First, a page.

Comparison of the chemical physical treatment and the VACUDEST vacuum distillation system
Comply with legal limits despite chelating agents!
It is a horror for every production manager. Surprisingly authorities check compliance with legal limits and proofs that nickel limits have been markedly exceeded. It has passed through the wastewater treatment because it is by chelating agents. This immediately creates trouble and high workload.
Industrial wastewater treatment is not production related, thus no one really wants to take care of it. Treatment of such wastewater is a nonprofit area which has to work reliably without putting too much effort into it.
Due to being a physical process vacuum evaporation gains points against conventional chemical physical treatment methods regarding process reliability. Heavy metals and salts are separated reliably. There is no risk to allow heavy metals to stay in the water due to using a wrong flocculating agent or due to adjusting the pH to a wrong value. If even the treated water is recycled a zero liquid discharge production is created and no disposal limits have to be kept any more.
Operation cost: Chemicals or energy?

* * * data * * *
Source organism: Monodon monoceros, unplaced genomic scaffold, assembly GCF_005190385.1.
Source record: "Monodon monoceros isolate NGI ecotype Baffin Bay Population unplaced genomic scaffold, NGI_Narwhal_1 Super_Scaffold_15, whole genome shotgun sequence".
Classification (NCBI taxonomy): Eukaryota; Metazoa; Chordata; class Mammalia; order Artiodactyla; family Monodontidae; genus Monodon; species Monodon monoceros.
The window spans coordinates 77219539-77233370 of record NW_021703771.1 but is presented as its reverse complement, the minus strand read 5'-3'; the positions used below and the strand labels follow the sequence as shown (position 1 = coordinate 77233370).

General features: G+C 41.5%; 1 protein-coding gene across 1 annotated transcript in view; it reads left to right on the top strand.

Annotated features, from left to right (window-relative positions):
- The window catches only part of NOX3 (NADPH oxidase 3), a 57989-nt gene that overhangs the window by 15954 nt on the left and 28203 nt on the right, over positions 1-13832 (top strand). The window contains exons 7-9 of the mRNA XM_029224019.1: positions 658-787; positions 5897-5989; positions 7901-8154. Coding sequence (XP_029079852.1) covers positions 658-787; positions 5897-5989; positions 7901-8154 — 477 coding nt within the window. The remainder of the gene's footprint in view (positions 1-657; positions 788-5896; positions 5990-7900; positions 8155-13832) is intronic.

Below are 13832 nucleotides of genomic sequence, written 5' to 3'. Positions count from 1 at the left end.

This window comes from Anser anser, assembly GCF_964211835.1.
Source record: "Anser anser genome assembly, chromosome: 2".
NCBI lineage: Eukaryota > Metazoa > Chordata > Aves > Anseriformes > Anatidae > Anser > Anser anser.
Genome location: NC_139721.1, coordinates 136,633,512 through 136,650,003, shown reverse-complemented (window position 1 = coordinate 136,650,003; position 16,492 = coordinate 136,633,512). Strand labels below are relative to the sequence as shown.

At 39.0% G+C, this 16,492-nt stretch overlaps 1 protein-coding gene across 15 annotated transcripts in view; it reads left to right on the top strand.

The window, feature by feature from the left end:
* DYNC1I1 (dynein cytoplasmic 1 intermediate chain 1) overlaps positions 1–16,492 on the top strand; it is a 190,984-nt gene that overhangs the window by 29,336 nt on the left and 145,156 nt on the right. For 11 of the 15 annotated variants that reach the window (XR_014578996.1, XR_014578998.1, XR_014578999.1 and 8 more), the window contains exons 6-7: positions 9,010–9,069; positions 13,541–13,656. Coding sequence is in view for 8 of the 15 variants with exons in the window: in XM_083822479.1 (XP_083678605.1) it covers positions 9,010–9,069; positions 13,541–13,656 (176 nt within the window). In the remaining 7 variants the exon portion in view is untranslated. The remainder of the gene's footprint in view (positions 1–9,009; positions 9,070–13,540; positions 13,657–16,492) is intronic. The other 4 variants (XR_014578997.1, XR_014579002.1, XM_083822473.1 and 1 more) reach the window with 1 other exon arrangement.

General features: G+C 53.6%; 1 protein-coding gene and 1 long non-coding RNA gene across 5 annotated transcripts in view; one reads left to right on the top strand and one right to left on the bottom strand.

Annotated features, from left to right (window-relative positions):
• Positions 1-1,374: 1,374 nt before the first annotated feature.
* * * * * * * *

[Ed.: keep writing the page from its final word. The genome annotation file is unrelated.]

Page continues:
No matter which process is used, vacuum evaporation or chemical physical treatment, operation costs cannot be prevented. Main part of the operation cot of modern vacuum evaporation systems are the electricity costs. Many people regard this technology as being a energy guzzler. This might be true for conventional systems. Modern vacuum distillation systems use 35 to 70 kWh/m³ of wastewater, depending on capacity. Certainly this is still more than the energy consumption of conventional precipitation and flocculation technology, but there are other factors reducing operation costs drastically.
Operation experience at Compte Galvanotechnik
The meduim sized company, founded in 1836 in Sulingen, Northern Germany, today is a well-respected coating specialist to the automotive and machine building industry. In the existing wastewater treatment system it was not possible to treat wastewater from zinc nickel plating, since compliance with legal limits could not be achieved.
Mr. Hölzchen, environmental manager of Compte Galvanotechnik, studied several different possibilities to treat this water ensuring process reliability. In the Application center of H2O GmbH it could be proofed that vacuum evaporation system fulfills these requirements. Results regarding operation cost, evaporation rate and quality of treated water convinced Compte Galvanotechnik to invest in VACUDEST from H2O in 2011. Mr. Hölzchen ensures that today the treatment systems works reliably and complies with all Compte Galvanotechenik requirements.
The lowest investment costs are not of biggest importance, optimized operation costs ensure tomorrows earnings!
Decision in favor of an industrial wastewater treatment system is not an easy task. Many different factors have to be looked at very carefully. But even in times of tight budgets one can proof that low investment cost is not the most important factor. Operation cost, operation work load and independence from compliance with legal limits have bigger impact on the life cycle cost of a treatment system for industrial wastewater.